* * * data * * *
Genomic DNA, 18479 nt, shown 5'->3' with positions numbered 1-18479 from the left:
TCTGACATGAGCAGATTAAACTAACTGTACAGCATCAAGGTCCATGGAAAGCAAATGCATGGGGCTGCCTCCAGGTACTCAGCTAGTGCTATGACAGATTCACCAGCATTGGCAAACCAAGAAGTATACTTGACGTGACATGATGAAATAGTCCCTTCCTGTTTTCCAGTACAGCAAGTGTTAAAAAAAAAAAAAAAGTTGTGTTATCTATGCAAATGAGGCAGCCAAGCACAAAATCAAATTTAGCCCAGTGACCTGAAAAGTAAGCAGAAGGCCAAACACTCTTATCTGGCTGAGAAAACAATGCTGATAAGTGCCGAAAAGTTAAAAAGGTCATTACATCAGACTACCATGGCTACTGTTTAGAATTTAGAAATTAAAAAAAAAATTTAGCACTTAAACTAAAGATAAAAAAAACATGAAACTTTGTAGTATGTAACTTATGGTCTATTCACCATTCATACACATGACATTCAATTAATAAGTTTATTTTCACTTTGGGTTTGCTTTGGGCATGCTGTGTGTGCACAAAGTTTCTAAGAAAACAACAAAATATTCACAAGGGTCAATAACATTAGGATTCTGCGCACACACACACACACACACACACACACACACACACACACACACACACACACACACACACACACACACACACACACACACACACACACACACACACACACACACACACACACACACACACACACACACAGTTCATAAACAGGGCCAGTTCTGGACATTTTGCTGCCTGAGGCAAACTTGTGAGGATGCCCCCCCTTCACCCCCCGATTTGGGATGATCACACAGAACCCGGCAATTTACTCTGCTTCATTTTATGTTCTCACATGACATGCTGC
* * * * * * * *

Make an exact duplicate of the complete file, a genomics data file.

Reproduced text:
Genomic DNA, 18479 nt, shown 5'->3' with positions numbered 1-18479 from the left:
TCTGACATGAGCAGATTAAACTAACTGTACAGCATCAAGGTCCATGGAAAGCAAATGCATGGGGCTGCCTCCAGGTACTCAGCTAGTGCTATGACAGATTCACCAGCATTGGCAAACCAAGAAGTATACTTGACGTGACATGATGAAATAGTCCCTTCCTGTTTTCCAGTACAGCAAGTGTTAAAAAAAAAAAAAAAGTTGTGTTATCTATGCAAATGAGGCAGCCAAGCACAAAATCAAATTTAGCCCAGTGACCTGAAAAGTAAGCAGAAGGCCAAACACTCTTATCTGGCTGAGAAAACAATGCTGATAAGTGCCGAAAAGTTAAAAAGGTCATTACATCAGACTACCATGGCTACTGTTTAGAATTTAGAAATTAAAAAAAAAATTTAGCACTTAAACTAAAGATAAAAAAAACATGAAACTTTGTAGTATGTAACTTATGGTCTATTCACCATTCATACACATGACATTCAATTAATAAGTTTATTTTCACTTTGGGTTTGCTTTGGGCATGCTGTGTGTGCACAAAGTTTCTAAGAAAACAACAAAATATTCACAAGGGTCAATAACATTAGGATTCTGCGCACACACACACACACACACACACACACACACACACACACACACACACACACACACACACACACACACACACACACACACACACACACACACACACACACACACACACACACACACACACACACACACAGTTCATAAACAGGGCCAGTTCTGGACATTTTGCTGCCTGAGGCAAACTTGTGAGGATGCCCCCCCTTCACCCCCCGATTTGGGATGATCACACAGAACCCGGCAATTTACTCTGCTTCATTTTATGTTCTCACATGACATGCTGC